Using the GPS coordinates, police located the SUV, with its hood up, in front of a room at the Hostess House just before 11 a.m.
“They were trying to figure out why it wouldn’t start,” Fahnestock said of the suspects.
Havelock police recovered all three boxed Hewlett Packard desktop computers and other property, including several fishing rods apparently stolen from another store.
Woods said police were trying to find out from which store the items had been stolen. The red getaway vehicle was confiscated.
“The investigation is ongoing,” he said. “We were able to recover the three stolen computers as well as other stolen property. It’s still undetermined where it came from, whether it was the Walmart in Havelock or maybe New Bern or Morehead City.”
Woods said three people were taken into custody, two men and a male juvenile.
Matthew Randall, 24, of Rocky Mount, was arrested and charged with felony larceny and misdemeanor possession of stolen property.
Randall has an extensive record including felony second-degree sexual offense and multiple misdemeanors, according to the Department of Corrections. He was convicted of assault with a deadly weapon and spent five months in jail, his fifth time in jail. He was released in September of 2011.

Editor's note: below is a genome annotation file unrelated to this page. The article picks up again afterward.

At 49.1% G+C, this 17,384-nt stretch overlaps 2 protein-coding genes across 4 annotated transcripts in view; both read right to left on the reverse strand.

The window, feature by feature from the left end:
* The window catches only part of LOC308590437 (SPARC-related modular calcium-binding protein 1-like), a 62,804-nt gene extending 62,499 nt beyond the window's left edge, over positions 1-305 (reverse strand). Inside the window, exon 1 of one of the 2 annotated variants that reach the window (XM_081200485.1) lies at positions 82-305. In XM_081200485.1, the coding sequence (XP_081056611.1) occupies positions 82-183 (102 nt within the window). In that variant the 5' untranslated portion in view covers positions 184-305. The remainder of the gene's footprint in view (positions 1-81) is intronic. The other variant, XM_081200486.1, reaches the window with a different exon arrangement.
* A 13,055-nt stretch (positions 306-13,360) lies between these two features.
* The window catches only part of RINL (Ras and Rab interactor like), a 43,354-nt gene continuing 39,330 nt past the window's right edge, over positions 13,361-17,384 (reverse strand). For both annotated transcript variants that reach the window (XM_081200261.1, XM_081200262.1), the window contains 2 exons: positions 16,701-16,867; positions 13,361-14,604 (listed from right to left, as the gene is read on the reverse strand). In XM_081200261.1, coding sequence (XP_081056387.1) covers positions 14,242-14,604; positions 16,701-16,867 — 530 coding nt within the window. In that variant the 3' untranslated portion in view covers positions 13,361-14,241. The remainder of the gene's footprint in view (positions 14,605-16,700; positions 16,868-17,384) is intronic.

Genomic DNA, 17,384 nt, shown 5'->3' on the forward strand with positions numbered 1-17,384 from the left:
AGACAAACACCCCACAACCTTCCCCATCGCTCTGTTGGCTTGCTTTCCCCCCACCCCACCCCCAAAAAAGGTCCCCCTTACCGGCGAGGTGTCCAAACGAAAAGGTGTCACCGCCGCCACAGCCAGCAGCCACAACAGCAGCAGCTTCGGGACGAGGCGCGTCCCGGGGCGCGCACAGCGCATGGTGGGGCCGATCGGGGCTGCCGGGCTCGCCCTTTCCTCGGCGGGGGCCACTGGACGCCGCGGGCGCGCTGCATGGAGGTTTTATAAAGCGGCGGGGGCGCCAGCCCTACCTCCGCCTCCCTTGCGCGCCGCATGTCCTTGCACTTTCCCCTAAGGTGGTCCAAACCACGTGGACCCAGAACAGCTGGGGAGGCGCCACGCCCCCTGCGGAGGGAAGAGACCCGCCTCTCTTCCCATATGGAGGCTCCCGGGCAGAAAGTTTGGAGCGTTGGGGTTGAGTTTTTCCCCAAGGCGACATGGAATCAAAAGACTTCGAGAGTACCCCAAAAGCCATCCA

Tommy Hairston, 32, of Rocky Mount, was arrested on three warrants from Rocky Mount for failure to appear.
The name of the juvenile was not released. Police report the total value of the computers at $1,500.
South Heidelberg PA April 16 2012 A Cumberland County man was arrested after he was caught shoplifting several bottles of vanilla extract in a South Heidelberg Township supermarket and admitted to drinking some of the flavor additive in the store, authorities said Wednesday.
Police charged Michael D. Loy, 35, of Mechanicsburg with retail theft, public drunkenness and disorderly conduct after the incident in Redner’s Market, 4870 Penn Ave., about 3:30 p.m. Tuesday.
Loy remained free awaiting further court action following arraignment early Wednesday before Senior District Judge Richard A. Gatti in Reading Central Court.
According to court records:
A store employee was stocking shelves and noticed five empty vanilla extract boxes on the floor. He saw Loy had several boxes of the extract in his pants pockets. The employee took Loy to the store office, and the manager called police.
Officer Kyle D. Patton found a bottle of extract in one of Loy’s socks and put the bottle on a desk while he continued to search Loy.
Loy grabbed the bottle and said, “I’m just going to drink this quick.”
The officer took the bottle and ordered Loy to sit down.
Patton had to restrain Loy when he tried a second time to grab the bottle while emergency medical personnel were evaluating Loy.